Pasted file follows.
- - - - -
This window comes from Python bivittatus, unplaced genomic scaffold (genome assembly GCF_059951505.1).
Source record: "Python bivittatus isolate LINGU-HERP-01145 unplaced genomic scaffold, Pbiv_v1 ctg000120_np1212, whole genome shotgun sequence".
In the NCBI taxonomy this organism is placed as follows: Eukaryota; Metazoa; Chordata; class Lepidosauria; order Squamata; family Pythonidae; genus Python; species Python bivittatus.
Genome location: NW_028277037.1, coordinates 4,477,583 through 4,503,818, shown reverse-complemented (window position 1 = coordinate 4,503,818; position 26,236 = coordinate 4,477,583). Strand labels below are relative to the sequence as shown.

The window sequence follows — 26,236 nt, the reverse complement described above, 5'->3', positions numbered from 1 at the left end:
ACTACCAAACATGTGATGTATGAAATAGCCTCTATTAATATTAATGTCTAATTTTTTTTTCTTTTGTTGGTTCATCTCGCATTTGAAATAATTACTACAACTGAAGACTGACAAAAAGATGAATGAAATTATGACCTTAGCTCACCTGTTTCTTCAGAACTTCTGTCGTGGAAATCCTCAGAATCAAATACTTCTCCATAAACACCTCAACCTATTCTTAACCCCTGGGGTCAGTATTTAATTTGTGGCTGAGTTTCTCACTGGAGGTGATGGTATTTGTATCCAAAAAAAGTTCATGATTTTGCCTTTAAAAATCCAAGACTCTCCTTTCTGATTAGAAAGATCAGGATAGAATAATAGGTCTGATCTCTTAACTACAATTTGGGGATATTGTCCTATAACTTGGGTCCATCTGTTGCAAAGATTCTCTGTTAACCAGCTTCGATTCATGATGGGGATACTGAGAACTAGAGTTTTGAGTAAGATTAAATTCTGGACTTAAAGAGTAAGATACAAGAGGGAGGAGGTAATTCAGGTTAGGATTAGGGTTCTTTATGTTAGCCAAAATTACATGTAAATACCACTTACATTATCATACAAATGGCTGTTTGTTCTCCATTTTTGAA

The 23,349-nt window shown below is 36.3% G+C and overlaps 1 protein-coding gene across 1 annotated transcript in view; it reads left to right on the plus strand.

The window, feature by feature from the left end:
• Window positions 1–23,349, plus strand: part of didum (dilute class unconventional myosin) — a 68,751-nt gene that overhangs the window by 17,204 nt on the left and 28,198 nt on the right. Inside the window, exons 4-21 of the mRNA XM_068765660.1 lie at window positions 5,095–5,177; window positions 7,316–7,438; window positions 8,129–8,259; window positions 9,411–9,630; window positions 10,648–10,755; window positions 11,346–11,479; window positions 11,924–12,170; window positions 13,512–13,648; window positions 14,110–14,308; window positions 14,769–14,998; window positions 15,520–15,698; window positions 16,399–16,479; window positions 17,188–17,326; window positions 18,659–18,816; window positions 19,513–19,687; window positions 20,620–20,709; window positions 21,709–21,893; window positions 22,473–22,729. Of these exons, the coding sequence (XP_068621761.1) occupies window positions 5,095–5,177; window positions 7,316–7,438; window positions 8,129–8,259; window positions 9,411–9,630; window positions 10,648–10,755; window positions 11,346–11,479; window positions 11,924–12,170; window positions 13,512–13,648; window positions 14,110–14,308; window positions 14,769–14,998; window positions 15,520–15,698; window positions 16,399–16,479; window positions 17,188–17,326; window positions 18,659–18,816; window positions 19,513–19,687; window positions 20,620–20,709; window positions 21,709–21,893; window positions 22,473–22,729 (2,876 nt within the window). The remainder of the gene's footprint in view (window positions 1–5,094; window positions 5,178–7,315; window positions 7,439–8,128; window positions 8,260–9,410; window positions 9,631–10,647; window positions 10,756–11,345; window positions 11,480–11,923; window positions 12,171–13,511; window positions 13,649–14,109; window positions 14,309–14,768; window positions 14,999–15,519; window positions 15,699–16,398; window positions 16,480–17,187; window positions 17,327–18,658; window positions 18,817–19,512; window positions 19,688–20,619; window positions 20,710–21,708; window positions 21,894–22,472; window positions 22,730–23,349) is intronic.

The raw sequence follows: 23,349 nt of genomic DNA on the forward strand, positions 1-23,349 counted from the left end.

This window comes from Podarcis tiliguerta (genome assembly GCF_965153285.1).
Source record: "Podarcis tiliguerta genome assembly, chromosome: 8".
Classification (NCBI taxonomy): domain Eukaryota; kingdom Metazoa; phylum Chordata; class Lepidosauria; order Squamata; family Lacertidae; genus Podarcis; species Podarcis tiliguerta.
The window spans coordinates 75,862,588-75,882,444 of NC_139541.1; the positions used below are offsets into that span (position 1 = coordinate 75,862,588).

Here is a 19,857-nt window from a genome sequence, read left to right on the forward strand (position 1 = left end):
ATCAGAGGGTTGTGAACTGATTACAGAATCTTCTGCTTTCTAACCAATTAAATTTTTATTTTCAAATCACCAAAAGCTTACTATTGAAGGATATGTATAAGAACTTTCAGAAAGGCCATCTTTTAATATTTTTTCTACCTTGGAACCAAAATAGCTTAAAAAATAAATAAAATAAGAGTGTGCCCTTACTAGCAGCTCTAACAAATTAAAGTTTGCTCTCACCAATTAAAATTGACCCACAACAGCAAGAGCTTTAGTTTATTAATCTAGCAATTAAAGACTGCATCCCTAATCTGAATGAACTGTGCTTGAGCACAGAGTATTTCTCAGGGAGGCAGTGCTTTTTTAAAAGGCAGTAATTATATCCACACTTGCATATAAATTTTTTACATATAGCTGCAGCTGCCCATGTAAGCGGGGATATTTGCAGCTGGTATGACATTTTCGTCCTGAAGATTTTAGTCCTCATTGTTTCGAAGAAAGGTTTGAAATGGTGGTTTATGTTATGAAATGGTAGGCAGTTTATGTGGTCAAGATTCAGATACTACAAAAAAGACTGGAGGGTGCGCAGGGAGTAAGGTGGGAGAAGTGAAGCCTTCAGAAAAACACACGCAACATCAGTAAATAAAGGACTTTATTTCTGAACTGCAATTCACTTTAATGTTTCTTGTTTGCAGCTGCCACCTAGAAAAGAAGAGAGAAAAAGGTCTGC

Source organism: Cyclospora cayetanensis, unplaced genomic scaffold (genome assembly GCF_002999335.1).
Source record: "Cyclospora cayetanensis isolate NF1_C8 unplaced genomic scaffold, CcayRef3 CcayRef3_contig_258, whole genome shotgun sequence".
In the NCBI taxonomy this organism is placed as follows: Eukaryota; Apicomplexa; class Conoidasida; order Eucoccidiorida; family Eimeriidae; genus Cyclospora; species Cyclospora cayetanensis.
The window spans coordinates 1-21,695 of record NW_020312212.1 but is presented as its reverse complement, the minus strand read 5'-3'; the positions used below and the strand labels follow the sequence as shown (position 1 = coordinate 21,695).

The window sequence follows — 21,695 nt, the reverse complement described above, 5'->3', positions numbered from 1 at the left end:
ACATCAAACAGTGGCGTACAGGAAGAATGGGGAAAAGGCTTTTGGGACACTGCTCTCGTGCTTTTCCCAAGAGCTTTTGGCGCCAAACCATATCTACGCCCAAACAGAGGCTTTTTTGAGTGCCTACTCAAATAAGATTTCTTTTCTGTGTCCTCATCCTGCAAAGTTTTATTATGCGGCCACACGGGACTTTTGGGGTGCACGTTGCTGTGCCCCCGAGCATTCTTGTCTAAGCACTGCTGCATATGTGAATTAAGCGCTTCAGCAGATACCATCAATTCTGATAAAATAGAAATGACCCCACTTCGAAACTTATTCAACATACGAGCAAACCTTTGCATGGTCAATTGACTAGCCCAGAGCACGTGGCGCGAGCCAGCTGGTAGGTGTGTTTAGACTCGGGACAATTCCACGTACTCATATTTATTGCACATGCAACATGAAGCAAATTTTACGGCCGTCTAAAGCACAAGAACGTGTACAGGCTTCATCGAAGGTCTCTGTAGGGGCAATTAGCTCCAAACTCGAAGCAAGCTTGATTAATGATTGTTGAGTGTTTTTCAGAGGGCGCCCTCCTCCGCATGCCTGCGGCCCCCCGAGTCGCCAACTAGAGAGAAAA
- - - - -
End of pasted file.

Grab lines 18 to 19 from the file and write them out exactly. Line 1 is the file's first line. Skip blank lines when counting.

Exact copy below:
Source record: "Cyclospora cayetanensis isolate NF1_C8 unplaced genomic scaffold, CcayRef3 CcayRef3_contig_258, whole genome shotgun sequence".
In the NCBI taxonomy this organism is placed as follows: Eukaryota; Apicomplexa; class Conoidasida; order Eucoccidiorida; family Eimeriidae; genus Cyclospora; species Cyclospora cayetanensis.